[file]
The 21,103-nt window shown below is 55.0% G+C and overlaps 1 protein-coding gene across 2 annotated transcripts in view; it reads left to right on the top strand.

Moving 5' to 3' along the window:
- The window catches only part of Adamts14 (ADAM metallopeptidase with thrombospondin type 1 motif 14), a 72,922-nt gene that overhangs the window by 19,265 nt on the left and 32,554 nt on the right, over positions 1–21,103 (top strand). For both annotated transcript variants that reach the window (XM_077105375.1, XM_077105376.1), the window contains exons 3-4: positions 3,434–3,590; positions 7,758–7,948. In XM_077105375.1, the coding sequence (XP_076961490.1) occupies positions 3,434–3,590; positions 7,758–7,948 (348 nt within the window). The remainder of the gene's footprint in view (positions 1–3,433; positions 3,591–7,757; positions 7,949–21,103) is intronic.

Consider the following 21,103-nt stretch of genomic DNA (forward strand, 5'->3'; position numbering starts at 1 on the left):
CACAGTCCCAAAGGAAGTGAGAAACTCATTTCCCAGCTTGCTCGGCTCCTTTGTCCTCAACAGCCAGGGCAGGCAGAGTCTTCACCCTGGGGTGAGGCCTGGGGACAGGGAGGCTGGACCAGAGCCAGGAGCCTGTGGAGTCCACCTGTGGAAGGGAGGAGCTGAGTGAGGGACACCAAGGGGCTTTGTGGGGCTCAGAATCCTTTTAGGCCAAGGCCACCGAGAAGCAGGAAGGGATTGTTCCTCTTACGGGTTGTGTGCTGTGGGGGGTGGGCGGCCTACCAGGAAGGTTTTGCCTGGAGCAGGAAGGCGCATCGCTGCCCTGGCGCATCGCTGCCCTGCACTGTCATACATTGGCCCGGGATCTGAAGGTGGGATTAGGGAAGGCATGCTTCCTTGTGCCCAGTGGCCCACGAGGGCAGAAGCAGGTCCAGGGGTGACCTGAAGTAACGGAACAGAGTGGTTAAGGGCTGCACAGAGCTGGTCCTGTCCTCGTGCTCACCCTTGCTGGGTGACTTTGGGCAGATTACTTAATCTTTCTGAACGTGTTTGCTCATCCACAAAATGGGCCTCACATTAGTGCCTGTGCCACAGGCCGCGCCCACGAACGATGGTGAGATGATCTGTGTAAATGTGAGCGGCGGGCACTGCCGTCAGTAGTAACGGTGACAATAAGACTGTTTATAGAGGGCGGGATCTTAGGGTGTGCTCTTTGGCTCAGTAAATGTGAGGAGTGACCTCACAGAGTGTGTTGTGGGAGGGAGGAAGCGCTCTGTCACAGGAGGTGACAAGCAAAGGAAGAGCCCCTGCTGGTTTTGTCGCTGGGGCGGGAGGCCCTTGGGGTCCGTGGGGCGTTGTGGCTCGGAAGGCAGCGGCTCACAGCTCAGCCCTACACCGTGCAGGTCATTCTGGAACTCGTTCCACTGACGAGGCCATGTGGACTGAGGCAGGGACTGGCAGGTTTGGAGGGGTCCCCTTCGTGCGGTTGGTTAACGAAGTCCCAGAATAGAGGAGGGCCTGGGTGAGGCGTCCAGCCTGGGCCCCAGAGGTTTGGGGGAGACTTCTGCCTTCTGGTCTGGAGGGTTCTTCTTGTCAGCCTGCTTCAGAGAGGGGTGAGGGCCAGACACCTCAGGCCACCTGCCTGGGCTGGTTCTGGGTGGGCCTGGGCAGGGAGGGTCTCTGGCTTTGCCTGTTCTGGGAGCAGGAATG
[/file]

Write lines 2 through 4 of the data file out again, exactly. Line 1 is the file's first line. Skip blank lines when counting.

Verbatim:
Moving 5' to 3' along the window:
- The window catches only part of Adamts14 (ADAM metallopeptidase with thrombospondin type 1 motif 14), a 72,922-nt gene that overhangs the window by 19,265 nt on the left and 32,554 nt on the right, over positions 1–21,103 (top strand). For both annotated transcript variants that reach the window (XM_077105375.1, XM_077105376.1), the window contains exons 3-4: positions 3,434–3,590; positions 7,758–7,948. In XM_077105375.1, the coding sequence (XP_076961490.1) occupies positions 3,434–3,590; positions 7,758–7,948 (348 nt within the window). The remainder of the gene's footprint in view (positions 1–3,433; positions 3,591–7,757; positions 7,949–21,103) is intronic.

Consider the following 21,103-nt stretch of genomic DNA (forward strand, 5'->3'; position numbering starts at 1 on the left):